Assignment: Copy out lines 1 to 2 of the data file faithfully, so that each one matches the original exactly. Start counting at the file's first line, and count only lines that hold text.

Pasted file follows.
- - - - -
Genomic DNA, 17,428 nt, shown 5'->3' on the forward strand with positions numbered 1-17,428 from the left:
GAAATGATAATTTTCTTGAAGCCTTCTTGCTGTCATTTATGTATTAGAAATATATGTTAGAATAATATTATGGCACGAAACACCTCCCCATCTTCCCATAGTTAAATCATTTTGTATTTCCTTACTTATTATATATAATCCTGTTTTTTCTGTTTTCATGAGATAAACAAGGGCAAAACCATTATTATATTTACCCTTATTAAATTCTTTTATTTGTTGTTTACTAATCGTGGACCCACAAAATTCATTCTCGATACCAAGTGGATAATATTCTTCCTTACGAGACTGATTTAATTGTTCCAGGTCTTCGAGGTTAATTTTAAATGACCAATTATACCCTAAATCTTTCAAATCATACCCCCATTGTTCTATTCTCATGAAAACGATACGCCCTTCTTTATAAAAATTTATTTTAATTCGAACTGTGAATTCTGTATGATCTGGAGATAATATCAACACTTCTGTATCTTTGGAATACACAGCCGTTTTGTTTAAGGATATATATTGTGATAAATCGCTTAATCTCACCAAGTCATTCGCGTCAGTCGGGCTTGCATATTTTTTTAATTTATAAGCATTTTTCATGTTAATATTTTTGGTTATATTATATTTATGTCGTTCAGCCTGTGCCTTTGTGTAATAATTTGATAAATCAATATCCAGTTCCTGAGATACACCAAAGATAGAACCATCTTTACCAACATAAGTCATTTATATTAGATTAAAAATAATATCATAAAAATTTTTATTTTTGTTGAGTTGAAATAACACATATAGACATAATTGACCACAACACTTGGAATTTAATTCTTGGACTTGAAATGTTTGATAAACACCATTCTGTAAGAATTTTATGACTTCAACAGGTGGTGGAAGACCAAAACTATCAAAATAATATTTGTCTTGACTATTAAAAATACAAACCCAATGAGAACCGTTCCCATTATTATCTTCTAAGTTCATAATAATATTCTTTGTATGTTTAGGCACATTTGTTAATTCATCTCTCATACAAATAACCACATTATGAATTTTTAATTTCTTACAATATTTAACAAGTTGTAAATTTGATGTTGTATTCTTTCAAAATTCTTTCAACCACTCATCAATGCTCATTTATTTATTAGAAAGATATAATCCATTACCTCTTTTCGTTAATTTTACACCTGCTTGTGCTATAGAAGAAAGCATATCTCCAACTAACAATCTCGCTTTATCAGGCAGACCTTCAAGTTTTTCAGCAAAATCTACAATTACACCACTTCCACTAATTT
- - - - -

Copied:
Genomic DNA, 17,428 nt, shown 5'->3' on the forward strand with positions numbered 1-17,428 from the left:
GAAATGATAATTTTCTTGAAGCCTTCTTGCTGTCATTTATGTATTAGAAATATATGTTAGAATAATATTATGGCACGAAACACCTCCCCATCTTCCCATAGTTAAATCATTTTGTATTTCCTTACTTATTATATATAATCCTGTTTTTTCTGTTTTCATGAGATAAACAAGGGCAAAACCATTATTATATTTACCCTTATTAAATTCTTTTATTTGTTGTTTACTAATCGTGGACCCACAAAATTCATTCTCGATACCAAGTGGATAATATTCTTCCTTACGAGACTGATTTAATTGTTCCAGGTCTTCGAGGTTAATTTTAAATGACCAATTATACCCTAAATCTTTCAAATCATACCCCCATTGTTCTATTCTCATGAAAACGATACGCCCTTCTTTATAAAAATTTATTTTAATTCGAACTGTGAATTCTGTATGATCTGGAGATAATATCAACACTTCTGTATCTTTGGAATACACAGCCGTTTTGTTTAAGGATATATATTGTGATAAATCGCTTAATCTCACCAAGTCATTCGCGTCAGTCGGGCTTGCATATTTTTTTAATTTATAAGCATTTTTCATGTTAATATTTTTGGTTATATTATATTTATGTCGTTCAGCCTGTGCCTTTGTGTAATAATTTGATAAATCAATATCCAGTTCCTGAGATACACCAAAGATAGAACCATCTTTACCAACATAAGTCATTTATATTAGATTAAAAATAATATCATAAAAATTTTTATTTTTGTTGAGTTGAAATAACACATATAGACATAATTGACCACAACACTTGGAATTTAATTCTTGGACTTGAAATGTTTGATAAACACCATTCTGTAAGAATTTTATGACTTCAACAGGTGGTGGAAGACCAAAACTATCAAAATAATATTTGTCTTGACTATTAAAAATACAAACCCAATGAGAACCGTTCCCATTATTATCTTCTAAGTTCATAATAATATTCTTTGTATGTTTAGGCACATTTGTTAATTCATCTCTCATACAAATAACCACATTATGAATTTTTAATTTCTTACAATATTTAACAAGTTGTAAATTTGATGTTGTATTCTTTCAAAATTCTTTCAACCACTCATCAATGCTCATTTATTTATTAGAAAGATATAATCCATTACCTCTTTTCGTTAATTTTACACCTGCTTGTGCTATAGAAGAAAGCATATCTCCAACTAACAATCTCGCTTTATCAGGCAGACCTTCAAGTTTTTCAGCAAAATCTACAATTACACCACTTCCACTAATTT